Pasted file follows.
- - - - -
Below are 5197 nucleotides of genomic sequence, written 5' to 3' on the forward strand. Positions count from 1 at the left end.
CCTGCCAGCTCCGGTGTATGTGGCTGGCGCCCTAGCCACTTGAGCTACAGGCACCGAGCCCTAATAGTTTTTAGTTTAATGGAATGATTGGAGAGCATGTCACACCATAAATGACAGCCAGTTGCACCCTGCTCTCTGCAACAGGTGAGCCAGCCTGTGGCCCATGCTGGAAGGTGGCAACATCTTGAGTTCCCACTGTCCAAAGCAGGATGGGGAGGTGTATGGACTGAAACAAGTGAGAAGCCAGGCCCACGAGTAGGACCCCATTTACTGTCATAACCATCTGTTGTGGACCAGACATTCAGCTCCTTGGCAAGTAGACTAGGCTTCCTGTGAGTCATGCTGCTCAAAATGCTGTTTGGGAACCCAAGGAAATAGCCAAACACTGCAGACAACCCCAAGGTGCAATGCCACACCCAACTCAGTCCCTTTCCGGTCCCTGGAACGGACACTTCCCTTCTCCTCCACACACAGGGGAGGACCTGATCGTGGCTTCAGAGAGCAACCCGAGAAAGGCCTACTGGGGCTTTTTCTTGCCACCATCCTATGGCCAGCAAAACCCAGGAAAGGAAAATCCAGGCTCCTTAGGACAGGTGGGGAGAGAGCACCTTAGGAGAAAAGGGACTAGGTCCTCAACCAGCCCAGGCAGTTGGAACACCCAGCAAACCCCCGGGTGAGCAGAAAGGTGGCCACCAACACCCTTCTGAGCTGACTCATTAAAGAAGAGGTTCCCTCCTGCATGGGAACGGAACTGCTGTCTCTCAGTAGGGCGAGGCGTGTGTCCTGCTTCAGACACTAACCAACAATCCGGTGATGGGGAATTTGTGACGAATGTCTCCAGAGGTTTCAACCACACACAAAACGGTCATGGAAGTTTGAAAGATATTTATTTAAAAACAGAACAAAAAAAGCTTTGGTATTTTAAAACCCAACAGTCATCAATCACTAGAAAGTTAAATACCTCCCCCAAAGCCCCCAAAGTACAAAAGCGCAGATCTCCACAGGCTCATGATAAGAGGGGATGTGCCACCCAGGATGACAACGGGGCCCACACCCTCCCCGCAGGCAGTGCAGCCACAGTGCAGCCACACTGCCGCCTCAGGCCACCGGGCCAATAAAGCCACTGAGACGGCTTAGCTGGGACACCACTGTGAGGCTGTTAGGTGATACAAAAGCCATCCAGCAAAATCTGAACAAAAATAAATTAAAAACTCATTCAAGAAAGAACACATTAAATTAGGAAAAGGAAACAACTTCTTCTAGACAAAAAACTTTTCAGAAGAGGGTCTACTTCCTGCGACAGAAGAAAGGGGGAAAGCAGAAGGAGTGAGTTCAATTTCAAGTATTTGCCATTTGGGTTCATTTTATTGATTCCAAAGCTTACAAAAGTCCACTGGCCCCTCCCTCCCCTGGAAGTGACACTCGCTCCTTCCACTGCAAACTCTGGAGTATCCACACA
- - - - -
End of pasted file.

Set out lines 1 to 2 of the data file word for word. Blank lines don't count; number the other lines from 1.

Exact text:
Below are 5197 nucleotides of genomic sequence, written 5' to 3' on the forward strand. Positions count from 1 at the left end.
CCTGCCAGCTCCGGTGTATGTGGCTGGCGCCCTAGCCACTTGAGCTACAGGCACCGAGCCCTAATAGTTTTTAGTTTAATGGAATGATTGGAGAGCATGTCACACCATAAATGACAGCCAGTTGCACCCTGCTCTCTGCAACAGGTGAGCCAGCCTGTGGCCCATGCTGGAAGGTGGCAACATCTTGAGTTCCCACTGTCCAAAGCAGGATGGGGAGGTGTATGGACTGAAACAAGTGAGAAGCCAGGCCCACGAGTAGGACCCCATTTACTGTCATAACCATCTGTTGTGGACCAGACATTCAGCTCCTTGGCAAGTAGACTAGGCTTCCTGTGAGTCATGCTGCTCAAAATGCTGTTTGGGAACCCAAGGAAATAGCCAAACACTGCAGACAACCCCAAGGTGCAATGCCACACCCAACTCAGTCCCTTTCCGGTCCCTGGAACGGACACTTCCCTTCTCCTCCACACACAGGGGAGGACCTGATCGTGGCTTCAGAGAGCAACCCGAGAAAGGCCTACTGGGGCTTTTTCTTGCCACCATCCTATGGCCAGCAAAACCCAGGAAAGGAAAATCCAGGCTCCTTAGGACAGGTGGGGAGAGAGCACCTTAGGAGAAAAGGGACTAGGTCCTCAACCAGCCCAGGCAGTTGGAACACCCAGCAAACCCCCGGGTGAGCAGAAAGGTGGCCACCAACACCCTTCTGAGCTGACTCATTAAAGAAGAGGTTCCCTCCTGCATGGGAACGGAACTGCTGTCTCTCAGTAGGGCGAGGCGTGTGTCCTGCTTCAGACACTAACCAACAATCCGGTGATGGGGAATTTGTGACGAATGTCTCCAGAGGTTTCAACCACACACAAAACGGTCATGGAAGTTTGAAAGATATTTATTTAAAAACAGAACAAAAAAAGCTTTGGTATTTTAAAACCCAACAGTCATCAATCACTAGAAAGTTAAATACCTCCCCCAAAGCCCCCAAAGTACAAAAGCGCAGATCTCCACAGGCTCATGATAAGAGGGGATGTGCCACCCAGGATGACAACGGGGCCCACACCCTCCCCGCAGGCAGTGCAGCCACAGTGCAGCCACACTGCCGCCTCAGGCCACCGGGCCAATAAAGCCACTGAGACGGCTTAGCTGGGACACCACTGTGAGGCTGTTAGGTGATACAAAAGCCATCCAGCAAAATCTGAACAAAAATAAATTAAAAACTCATTCAAGAAAGAACACATTAAATTAGGAAAAGGAAACAACTTCTTCTAGACAAAAAACTTTTCAGAAGAGGGTCTACTTCCTGCGACAGAAGAAAGGGGGAAAGCAGAAGGAGTGAGTTCAATTTCAAGTATTTGCCATTTGGGTTCATTTTATTGATTCCAAAGCTTACAAAAGTCCACTGGCCCCTCCCTCCCCTGGAAGTGACACTCGCTCCTTCCACTGCAAACTCTGGAGTATCCACACA